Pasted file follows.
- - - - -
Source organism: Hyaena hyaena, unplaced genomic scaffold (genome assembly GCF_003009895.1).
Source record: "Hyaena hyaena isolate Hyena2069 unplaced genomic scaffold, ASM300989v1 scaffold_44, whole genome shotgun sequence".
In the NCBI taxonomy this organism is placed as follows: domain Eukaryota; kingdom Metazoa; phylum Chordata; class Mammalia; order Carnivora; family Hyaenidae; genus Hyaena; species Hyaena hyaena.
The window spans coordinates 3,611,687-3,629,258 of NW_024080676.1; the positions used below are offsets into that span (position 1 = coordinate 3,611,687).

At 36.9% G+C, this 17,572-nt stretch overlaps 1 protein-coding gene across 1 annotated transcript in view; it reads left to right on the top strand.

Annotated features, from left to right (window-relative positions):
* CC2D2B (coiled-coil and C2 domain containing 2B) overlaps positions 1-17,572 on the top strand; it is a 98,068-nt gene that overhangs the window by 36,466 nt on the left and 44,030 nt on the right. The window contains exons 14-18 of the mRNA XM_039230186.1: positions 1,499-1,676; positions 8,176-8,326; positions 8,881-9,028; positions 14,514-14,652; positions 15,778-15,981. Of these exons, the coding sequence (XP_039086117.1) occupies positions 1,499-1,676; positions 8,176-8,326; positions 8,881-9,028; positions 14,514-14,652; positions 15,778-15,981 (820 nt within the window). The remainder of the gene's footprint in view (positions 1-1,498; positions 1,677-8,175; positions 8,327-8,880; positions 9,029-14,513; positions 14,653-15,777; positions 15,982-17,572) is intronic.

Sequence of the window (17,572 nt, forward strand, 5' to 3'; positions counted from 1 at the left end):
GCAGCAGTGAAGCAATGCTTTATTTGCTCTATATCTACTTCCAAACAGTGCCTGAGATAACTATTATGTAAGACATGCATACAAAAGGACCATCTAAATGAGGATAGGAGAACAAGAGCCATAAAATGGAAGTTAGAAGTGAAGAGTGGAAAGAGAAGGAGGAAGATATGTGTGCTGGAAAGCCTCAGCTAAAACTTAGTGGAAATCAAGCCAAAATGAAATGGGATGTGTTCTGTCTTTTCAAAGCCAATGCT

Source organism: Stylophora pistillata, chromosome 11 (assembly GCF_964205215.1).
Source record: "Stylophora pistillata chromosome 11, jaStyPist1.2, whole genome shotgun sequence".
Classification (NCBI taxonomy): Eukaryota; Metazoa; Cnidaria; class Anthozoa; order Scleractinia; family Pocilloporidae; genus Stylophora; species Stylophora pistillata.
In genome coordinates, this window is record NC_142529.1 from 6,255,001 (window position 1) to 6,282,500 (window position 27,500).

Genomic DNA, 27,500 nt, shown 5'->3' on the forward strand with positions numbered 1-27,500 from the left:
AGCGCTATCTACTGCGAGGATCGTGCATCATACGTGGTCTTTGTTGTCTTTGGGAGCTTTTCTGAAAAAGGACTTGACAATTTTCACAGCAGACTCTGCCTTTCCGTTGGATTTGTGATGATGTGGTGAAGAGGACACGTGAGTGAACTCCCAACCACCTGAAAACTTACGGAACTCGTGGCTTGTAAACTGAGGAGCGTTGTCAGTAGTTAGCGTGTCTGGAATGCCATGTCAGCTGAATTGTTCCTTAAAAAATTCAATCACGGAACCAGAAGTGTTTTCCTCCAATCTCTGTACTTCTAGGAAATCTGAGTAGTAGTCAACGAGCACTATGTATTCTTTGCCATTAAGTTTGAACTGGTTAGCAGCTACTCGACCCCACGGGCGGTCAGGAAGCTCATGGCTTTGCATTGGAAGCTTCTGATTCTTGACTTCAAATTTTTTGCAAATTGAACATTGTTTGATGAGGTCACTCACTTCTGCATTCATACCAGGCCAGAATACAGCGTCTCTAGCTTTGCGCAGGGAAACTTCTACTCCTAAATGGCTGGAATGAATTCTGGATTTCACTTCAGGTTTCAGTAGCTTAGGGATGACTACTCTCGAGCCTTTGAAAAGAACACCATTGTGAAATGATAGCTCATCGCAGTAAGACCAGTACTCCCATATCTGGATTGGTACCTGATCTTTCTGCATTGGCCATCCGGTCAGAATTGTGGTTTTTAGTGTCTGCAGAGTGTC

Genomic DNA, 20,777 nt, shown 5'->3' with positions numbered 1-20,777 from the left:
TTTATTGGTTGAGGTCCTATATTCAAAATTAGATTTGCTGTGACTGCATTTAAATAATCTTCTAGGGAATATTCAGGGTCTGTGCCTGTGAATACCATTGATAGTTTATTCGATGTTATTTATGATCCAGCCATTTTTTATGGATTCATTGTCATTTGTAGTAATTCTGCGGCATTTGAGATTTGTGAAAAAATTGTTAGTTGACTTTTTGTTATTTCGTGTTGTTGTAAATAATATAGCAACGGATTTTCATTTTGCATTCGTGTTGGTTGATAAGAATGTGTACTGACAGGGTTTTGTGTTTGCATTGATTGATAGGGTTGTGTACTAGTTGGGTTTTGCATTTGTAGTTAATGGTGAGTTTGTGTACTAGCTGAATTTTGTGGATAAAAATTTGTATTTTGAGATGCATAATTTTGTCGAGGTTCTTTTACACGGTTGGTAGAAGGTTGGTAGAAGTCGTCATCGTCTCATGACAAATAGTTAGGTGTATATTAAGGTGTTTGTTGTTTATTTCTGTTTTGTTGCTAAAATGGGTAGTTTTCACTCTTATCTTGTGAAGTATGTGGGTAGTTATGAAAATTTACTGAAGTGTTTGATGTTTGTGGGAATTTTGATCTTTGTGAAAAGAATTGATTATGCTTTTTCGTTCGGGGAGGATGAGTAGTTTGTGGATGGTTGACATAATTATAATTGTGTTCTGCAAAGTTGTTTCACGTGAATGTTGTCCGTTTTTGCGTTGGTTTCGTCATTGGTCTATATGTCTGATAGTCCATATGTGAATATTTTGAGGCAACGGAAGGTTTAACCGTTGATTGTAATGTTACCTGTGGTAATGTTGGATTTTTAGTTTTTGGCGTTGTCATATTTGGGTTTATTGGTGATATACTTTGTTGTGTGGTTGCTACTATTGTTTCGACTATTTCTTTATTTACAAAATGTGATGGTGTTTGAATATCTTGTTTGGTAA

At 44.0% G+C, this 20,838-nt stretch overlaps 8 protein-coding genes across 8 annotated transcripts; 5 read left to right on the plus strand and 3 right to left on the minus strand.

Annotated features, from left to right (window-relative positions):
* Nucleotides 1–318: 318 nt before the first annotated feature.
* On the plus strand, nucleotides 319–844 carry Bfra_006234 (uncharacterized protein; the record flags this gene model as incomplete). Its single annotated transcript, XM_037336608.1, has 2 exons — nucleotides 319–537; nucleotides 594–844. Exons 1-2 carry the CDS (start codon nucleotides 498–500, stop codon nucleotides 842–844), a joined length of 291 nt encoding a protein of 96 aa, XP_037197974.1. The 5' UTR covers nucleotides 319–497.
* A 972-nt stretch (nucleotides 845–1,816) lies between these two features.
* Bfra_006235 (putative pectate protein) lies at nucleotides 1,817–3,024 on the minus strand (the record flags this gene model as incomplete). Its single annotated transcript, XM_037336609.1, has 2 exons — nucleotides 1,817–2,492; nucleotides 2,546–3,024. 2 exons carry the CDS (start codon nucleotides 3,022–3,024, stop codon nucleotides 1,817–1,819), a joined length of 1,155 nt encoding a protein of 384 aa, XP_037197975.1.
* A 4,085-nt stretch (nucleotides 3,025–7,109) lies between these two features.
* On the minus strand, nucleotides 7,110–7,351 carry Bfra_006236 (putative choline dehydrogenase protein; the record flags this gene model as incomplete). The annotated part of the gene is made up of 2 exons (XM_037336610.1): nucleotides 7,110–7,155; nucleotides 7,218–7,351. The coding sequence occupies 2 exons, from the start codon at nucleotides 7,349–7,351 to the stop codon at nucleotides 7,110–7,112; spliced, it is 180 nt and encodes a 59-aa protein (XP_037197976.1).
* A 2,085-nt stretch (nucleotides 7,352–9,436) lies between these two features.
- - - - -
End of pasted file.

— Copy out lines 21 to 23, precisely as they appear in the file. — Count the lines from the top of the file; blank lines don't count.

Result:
* On the plus strand, nucleotides 319–844 carry Bfra_006234 (uncharacterized protein; the record flags this gene model as incomplete). Its single annotated transcript, XM_037336608.1, has 2 exons — nucleotides 319–537; nucleotides 594–844. Exons 1-2 carry the CDS (start codon nucleotides 498–500, stop codon nucleotides 842–844), a joined length of 291 nt encoding a protein of 96 aa, XP_037197974.1. The 5' UTR covers nucleotides 319–497.
* A 972-nt stretch (nucleotides 845–1,816) lies between these two features.
* Bfra_006235 (putative pectate protein) lies at nucleotides 1,817–3,024 on the minus strand (the record flags this gene model as incomplete). Its single annotated transcript, XM_037336609.1, has 2 exons — nucleotides 1,817–2,492; nucleotides 2,546–3,024. 2 exons carry the CDS (start codon nucleotides 3,022–3,024, stop codon nucleotides 1,817–1,819), a joined length of 1,155 nt encoding a protein of 384 aa, XP_037197975.1.